These remarks were delivered one day after the incident on Oct. 10, and Oct. 13’s campus forum was rescheduled in favor of a gathering. In the press release, Cheng also sent her sympathies to everyone affected by the tragedy, while continuing to ask for respect and privacy.
NAU kicks the habit by officially becoming a tobacco-free campus (July 1, 2016)
After several years of student advocacy from a grassroots campaign and ongoing community discussion, NAU announced its mountain campus would become tobacco-free beginning July 1.
Making the switch came after years of lobbying and a commitment from the university to improving the health of students.
“This initiative reflects NAU’s strong commitment to wellness and public health, driving principles in what we do each day to create a healthy environment for our students and staff,” Cheng said in a press release. “Our current policies prohibit smoking inside university buildings and vehicles. However, they do not address the health risks associated with secondhand smoke, or the environmental issues caused by tobacco products.”
NAU joined a growing number of more than 1,400 tobacco and smoke-free campuses around the country, along with ASU, UA, Embry-Riddle Aeronautical University and Maricopa Community College, among others.
Buildings completed on campus (2015-16)
During Cheng’s presidential career, a variety of multi-year construction projects were finished on campus.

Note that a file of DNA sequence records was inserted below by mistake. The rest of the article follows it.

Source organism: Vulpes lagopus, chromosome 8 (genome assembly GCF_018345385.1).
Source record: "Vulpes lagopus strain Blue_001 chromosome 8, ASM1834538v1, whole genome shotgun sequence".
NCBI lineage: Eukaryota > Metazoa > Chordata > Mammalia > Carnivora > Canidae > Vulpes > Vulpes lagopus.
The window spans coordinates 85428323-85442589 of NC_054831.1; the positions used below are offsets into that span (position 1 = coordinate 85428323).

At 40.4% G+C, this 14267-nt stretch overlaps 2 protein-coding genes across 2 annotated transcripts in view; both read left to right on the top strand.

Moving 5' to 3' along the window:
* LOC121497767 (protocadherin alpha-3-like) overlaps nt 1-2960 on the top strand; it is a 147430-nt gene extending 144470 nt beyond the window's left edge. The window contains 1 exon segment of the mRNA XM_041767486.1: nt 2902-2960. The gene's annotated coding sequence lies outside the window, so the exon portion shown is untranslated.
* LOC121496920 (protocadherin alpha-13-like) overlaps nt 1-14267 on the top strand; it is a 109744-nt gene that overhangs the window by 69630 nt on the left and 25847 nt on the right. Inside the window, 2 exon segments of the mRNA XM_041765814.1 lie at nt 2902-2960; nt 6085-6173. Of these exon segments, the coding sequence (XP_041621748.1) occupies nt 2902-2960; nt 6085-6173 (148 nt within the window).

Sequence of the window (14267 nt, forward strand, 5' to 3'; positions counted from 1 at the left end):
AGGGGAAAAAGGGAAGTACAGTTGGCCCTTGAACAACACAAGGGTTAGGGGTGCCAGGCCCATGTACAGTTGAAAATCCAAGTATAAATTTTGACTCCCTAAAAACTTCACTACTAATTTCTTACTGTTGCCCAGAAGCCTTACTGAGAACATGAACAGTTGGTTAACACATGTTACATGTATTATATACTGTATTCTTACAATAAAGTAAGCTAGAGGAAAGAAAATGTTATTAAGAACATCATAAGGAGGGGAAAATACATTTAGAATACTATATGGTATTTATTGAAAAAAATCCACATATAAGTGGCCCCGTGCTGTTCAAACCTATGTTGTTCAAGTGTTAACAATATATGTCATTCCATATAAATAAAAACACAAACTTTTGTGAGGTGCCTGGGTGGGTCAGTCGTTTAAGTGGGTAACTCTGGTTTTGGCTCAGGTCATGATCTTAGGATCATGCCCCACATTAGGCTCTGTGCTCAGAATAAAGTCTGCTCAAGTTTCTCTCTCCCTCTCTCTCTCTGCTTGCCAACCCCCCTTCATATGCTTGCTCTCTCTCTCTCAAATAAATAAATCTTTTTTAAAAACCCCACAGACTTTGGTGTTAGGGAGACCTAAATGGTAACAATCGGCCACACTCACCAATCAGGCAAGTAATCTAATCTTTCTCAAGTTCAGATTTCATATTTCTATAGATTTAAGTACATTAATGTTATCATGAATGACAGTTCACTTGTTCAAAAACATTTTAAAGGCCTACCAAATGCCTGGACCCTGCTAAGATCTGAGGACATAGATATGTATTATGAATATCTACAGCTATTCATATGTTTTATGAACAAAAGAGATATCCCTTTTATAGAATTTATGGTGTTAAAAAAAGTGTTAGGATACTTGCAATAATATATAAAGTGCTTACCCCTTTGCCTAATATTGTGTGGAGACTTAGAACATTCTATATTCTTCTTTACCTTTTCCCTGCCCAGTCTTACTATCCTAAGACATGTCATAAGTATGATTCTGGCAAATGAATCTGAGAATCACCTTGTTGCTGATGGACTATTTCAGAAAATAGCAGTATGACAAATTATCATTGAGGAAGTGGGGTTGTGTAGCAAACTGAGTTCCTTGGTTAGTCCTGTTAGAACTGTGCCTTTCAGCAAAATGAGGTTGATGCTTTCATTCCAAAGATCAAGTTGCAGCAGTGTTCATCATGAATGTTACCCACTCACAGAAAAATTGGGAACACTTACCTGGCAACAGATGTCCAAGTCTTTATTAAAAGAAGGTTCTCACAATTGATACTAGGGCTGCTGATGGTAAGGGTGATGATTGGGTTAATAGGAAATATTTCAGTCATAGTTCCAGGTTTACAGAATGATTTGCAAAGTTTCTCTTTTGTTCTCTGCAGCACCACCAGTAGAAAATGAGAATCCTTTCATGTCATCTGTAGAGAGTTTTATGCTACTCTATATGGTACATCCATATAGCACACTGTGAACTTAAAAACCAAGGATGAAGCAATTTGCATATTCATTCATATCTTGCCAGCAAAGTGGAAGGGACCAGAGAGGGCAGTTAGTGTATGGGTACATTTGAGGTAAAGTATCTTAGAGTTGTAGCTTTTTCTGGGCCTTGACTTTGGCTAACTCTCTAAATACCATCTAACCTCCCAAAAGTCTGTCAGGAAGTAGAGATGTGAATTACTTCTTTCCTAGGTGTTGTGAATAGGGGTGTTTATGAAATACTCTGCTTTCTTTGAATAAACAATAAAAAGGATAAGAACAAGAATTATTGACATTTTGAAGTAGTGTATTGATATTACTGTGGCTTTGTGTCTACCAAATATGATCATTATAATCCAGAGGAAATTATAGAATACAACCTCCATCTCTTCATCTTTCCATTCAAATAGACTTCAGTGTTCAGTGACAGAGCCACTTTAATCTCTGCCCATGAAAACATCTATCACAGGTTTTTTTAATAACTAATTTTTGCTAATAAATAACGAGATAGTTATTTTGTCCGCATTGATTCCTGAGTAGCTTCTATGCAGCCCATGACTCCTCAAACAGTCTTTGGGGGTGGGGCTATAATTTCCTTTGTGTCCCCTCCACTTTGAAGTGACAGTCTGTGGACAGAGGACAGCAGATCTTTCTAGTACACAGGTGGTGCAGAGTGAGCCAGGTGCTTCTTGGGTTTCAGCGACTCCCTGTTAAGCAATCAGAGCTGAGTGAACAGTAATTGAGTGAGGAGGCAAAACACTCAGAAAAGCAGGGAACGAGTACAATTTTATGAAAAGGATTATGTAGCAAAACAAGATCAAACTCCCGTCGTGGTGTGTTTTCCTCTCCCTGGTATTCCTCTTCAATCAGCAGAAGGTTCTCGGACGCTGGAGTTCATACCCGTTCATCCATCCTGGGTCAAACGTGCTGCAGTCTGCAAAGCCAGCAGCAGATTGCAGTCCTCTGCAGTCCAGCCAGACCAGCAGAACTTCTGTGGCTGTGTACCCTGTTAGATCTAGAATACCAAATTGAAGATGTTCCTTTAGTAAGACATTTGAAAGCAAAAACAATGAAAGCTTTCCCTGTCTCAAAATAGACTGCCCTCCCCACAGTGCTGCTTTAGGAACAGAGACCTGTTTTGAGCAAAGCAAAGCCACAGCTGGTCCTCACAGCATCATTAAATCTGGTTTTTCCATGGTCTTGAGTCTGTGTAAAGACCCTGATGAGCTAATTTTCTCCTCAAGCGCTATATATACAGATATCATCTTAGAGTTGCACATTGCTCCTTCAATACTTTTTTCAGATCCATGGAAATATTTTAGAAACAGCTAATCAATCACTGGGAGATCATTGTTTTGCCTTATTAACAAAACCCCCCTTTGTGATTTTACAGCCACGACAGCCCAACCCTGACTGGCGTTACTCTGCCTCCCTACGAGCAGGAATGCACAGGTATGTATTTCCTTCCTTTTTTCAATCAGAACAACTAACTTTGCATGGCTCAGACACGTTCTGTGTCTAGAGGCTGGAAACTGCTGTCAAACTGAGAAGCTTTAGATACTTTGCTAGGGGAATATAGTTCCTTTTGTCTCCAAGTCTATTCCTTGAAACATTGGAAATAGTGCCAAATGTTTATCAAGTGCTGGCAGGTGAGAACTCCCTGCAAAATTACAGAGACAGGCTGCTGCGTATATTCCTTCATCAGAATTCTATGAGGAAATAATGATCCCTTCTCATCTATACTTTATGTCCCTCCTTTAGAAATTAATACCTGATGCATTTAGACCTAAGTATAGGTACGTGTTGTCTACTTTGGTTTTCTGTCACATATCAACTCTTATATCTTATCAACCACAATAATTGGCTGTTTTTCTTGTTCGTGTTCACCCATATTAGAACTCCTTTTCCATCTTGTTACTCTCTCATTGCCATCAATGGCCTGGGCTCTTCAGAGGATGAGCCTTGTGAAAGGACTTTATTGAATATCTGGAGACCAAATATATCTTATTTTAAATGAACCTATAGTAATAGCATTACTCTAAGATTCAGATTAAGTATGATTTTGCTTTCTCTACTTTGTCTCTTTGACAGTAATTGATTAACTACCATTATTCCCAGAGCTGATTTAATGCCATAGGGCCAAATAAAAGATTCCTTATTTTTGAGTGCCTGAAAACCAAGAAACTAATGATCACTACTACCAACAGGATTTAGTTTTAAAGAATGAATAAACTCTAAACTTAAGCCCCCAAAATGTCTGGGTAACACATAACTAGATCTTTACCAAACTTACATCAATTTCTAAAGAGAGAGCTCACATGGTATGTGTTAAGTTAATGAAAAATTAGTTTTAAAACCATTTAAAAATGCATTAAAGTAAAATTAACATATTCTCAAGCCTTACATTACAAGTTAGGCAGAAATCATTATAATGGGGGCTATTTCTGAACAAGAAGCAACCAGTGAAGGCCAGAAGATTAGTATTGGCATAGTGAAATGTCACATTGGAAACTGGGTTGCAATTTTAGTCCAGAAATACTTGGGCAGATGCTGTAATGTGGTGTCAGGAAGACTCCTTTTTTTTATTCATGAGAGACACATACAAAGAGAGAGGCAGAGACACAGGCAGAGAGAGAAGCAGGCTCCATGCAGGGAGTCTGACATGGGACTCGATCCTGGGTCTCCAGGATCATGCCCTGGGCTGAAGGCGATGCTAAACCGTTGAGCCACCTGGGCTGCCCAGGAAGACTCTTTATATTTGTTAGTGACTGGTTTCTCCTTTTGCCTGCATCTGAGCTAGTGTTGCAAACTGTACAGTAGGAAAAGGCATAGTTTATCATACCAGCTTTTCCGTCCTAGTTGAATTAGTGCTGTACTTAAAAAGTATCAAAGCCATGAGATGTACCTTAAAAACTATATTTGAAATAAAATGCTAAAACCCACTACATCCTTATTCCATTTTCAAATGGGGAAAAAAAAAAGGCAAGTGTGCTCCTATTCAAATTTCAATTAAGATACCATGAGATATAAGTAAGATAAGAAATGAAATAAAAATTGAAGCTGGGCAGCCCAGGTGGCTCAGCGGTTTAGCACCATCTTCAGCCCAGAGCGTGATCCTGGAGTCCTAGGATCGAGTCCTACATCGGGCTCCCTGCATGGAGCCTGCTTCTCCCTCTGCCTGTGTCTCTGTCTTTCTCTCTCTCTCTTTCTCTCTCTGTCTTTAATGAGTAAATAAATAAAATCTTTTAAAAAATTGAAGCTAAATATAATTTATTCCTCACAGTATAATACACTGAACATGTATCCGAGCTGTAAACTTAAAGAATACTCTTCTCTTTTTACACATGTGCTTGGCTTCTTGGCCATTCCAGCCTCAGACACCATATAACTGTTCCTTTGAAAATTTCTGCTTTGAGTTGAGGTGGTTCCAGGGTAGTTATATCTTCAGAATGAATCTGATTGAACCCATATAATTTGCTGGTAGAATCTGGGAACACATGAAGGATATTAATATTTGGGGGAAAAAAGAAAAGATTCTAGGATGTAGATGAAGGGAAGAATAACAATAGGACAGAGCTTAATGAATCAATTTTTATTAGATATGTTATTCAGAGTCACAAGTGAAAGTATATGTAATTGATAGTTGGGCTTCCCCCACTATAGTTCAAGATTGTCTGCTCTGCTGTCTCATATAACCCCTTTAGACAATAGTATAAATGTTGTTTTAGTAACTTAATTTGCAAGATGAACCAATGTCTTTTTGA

The Science and Health building was completed in fall 2015. With its five-story structure, Flagstaff Business News reported the building consisted of “54 faculty offices, nine interaction rooms and 10 interaction spaces, 18 research labs and eight instructional labs, five classrooms and three lecture halls with a total capacity of 440 seats,” while also expanding STEM education.
According to the US Builders Review, the completion of the Wall Aquatic Center in fall 2016 served as a replacement for the original facilities built in 1981. Construction began in April 2014, and the entire project took a little over two years. The complex includes tennis courts, an Olympic-sized swimming pool, crow seating and a recreation field.
Cheng’s campus forum leads to student protests (March 29, 2017)
On March 9, 2017, NAU students protested in the streets following Cheng’s spring campus forum. The protesters said the source of their anger was the president’s position on free speech and safe spaces, which ignited controversy after the meeting.
During the campus forum, Cheng said the notion of “safe spaces” does not correlate with university goals. According to The Lumberjack, this statement was met with gasps from the crowd gathered at the High Country Conference Center. A live recording even showed dozens of students, employees and community members promptly walking out of the forum after hearing Cheng’s remarks.
A few weeks after the forum — on March 29, 2017 — student activists were seen holding signs with captions reading messages like “Rita, your silence is violence.”
“She continually promotes diversity and promotes safe spaces in pretty much every speech she gives, yet when I ask her about safe spaces she denounced it explicitly and said that she doesn’t know if it’s her place to give an opinion on safe spaces,” Breanna Kramer said before she joined the protest.